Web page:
Review: Painkiller Hell and Damnation

I love modern day action games with a firm emphasis on realism, but at times, I do crave for that mindless shooter. I’m talking about games that hand you an arsenal of weapons, allow you to carry more than two weapons at a time, and encourage you to go freaking crazy, killing hordes of enemies per level. No need to worry about health regeneration, cover system, reloading your weapons or babysitting your team mates. No sir. Death is around every corner and you greet it with open arms, a shotgun, a chain gun and a rocket launcher. For me, this is why Painkiller: Hell and Damnation feels like a breath of fresh-air from all the “authentic” shooters flooding the market today.

Hell and Damnation is part HD remake and part reboot, but the story remains unchanged. You’ll step into the boots of Daniel Garner as he’s forced to slay Lucifer’s generals to save his wife, who along with him lands up in purgatory after a violent car crash. You’ll get to play through certain levels from Painkiller as well as its expansion, Battle out of Hell. in HD along with new content developed by The Farm 51 themselves. What I seriously don’t understand is why they only remade half the game. Some of Painkiller’s best levels. like the creepy town part, are completely left out, and that’s bound to disappoint fans. Even with the remade content and the new levels, Painkiller HD is extremely low on content, and on normal difficulty, I went through the game in about four hours. Budget game or not, that’s far too less.

While the shortage of content definitely hurts the game, you’ll be glad to know that gameplay itself is rock solid. It’s just like you remember it – fast paced, bloody, brutal and highly satisfying. Besides moving from Point A to B and slaughtering anything that moves, you can look around for collectibles and gold coins, and collect the souls of your slain foes. Collect 66 of them and you’ll be able to morph into the stuff nightmares are made off, decimating enemies in a single blow. Each level also has an objective, like beating it in a certain amount of time or devouring an X amount of souls. Perform these and you unlock Tarot Cards, which when equipped, grant Garner certain powers, like the ability to slow time down, carry more ammunition, and so on. This is about as complex as Painkiller gets.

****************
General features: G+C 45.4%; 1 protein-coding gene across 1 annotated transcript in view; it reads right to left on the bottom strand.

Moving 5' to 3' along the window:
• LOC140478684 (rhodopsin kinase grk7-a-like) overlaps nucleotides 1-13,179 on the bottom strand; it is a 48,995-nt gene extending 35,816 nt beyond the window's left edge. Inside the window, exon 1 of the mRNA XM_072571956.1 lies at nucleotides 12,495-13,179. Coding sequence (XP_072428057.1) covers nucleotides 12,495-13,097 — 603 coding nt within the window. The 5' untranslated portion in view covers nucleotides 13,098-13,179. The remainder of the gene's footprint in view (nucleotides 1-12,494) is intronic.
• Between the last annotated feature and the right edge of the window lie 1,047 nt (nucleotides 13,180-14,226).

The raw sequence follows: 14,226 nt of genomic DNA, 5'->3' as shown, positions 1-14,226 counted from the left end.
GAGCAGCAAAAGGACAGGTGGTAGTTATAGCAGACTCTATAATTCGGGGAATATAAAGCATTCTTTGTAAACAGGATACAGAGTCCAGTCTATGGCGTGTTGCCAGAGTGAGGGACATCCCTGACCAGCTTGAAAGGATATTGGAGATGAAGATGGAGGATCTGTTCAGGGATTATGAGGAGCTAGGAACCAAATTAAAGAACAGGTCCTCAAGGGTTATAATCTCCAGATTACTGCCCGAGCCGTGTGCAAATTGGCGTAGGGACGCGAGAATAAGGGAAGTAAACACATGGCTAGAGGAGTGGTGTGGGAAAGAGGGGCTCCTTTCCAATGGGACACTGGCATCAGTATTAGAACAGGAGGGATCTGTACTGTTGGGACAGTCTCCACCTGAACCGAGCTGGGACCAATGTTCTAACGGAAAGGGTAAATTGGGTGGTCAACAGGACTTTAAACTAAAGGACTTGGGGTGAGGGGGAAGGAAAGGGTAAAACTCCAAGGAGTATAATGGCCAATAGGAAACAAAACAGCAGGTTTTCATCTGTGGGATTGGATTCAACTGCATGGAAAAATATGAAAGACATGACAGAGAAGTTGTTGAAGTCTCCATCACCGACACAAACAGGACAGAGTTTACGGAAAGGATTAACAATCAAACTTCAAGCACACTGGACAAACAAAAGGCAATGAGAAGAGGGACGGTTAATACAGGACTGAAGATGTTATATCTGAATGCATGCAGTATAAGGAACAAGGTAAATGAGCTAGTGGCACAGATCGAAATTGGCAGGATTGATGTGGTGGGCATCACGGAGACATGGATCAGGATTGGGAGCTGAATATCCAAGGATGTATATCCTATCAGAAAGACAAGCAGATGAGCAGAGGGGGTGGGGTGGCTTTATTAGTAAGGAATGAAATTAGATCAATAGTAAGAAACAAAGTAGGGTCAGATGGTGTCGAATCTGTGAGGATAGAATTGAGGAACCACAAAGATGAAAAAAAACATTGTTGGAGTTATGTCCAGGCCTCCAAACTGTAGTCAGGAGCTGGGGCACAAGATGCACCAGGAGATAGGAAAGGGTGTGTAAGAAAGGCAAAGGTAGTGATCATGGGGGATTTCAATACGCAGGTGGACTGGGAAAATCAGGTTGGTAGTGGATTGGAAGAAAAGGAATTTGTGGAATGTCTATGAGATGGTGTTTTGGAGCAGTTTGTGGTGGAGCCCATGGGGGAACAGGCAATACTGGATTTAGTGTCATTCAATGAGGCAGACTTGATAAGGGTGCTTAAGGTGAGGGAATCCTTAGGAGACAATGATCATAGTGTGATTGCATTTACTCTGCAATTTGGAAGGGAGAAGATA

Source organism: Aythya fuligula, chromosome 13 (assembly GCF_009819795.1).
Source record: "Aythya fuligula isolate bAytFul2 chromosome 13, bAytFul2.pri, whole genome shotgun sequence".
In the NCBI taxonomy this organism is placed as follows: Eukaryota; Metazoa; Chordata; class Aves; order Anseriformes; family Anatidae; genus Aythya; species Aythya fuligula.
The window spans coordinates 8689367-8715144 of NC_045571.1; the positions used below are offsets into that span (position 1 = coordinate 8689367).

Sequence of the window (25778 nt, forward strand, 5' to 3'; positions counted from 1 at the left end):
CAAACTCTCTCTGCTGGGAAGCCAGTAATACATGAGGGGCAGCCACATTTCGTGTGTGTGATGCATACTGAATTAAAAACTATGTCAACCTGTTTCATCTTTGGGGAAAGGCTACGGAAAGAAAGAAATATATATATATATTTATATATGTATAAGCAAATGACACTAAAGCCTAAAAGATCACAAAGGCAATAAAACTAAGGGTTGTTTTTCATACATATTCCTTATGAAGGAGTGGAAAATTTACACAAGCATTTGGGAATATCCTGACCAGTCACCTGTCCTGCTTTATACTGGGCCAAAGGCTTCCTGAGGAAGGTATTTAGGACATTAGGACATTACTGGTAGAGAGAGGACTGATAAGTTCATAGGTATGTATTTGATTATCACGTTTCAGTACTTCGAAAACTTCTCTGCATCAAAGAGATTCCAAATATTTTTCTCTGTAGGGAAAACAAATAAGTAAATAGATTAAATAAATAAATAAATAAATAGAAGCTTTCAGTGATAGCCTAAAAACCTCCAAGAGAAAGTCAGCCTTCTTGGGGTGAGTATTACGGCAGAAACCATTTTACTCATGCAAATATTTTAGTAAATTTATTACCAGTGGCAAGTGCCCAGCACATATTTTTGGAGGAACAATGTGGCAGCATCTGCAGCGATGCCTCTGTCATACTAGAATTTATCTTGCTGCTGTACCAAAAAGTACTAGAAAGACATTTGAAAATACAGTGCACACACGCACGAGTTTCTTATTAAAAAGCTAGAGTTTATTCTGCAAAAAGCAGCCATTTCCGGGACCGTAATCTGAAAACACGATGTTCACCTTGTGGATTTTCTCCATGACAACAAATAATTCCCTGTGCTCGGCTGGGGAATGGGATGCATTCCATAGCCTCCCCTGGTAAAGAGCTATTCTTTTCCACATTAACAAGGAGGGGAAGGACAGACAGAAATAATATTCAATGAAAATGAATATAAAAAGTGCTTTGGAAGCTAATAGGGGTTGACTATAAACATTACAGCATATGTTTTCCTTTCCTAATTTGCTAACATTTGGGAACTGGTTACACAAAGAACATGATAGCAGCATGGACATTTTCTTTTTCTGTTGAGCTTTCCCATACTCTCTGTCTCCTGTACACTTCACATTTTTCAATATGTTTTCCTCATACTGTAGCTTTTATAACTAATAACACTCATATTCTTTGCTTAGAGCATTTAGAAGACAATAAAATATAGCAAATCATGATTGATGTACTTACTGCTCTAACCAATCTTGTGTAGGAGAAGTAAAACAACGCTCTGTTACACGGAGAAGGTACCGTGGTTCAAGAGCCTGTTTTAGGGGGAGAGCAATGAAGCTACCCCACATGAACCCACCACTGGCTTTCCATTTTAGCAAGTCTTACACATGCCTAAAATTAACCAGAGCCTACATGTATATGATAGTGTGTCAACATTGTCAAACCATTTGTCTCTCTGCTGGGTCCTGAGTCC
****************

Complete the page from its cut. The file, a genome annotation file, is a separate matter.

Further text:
Thanks to the Unreal 3 engine, Painkiller HD looks quite nice, although you really shouldn’t compare it to games like Crysis 3 and Far Cry 3. It also maintains a smooth frame rate throughout all the hectic action and the ginormous boss fights. Painkiller was lauded for its disturbing rendition of certain hellish locales, and Painkiller HD continues that tradition with great aplomb. Special mention goes out to the orphanage level that genuinely creeped me out with fat undead perverts and dead children that self immolate at will. Painkiller HD does offer players a multiplayer component, just like its predecessor, but I’m not even going to mention it because it seems like no one is playing it. I waited in lobbies for hours (over a few days), but couldn’t find a soul to play with. This new iteration does ship with co-operative play, but once again, the co-op lobbies were a graveyard.


I personally enjoyed Painkiller HD, but the lack of content was definitely a major letdown. The Farm 51 did a good job of sprucing up People Can Fly’s 2004 shooter visually, and while their own levels do lack a certain charm and polish, they’re fun to play through nevertheless. Had the game shipped with all of Painkiller’s levels, in addition to the new content, I would have blindly recommended it. But sadly, that’s not the case and as enjoyable as it is, I would recommend picking it up during one of Steam’s many sales.

  • It's Painkiller in freaking HD
  • Extremely short
  • Dead on arrival multiplayer

It’s brutal, fast paced and satisfying, but the shortage of content really holds back Painkiller Hell and Damnation.

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Game Info

Available On
PC, Xbox 360
Reviewed On
The Farm 51
First Person Shooter
Age Rating
Release Date
October 31, 2012